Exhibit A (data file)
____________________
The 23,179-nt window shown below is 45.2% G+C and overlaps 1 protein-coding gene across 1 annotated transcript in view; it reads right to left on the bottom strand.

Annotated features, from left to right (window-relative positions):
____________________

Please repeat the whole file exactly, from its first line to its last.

The 23,179-nt window shown below is 45.2% G+C and overlaps 1 protein-coding gene across 1 annotated transcript in view; it reads right to left on the bottom strand.

Annotated features, from left to right (window-relative positions):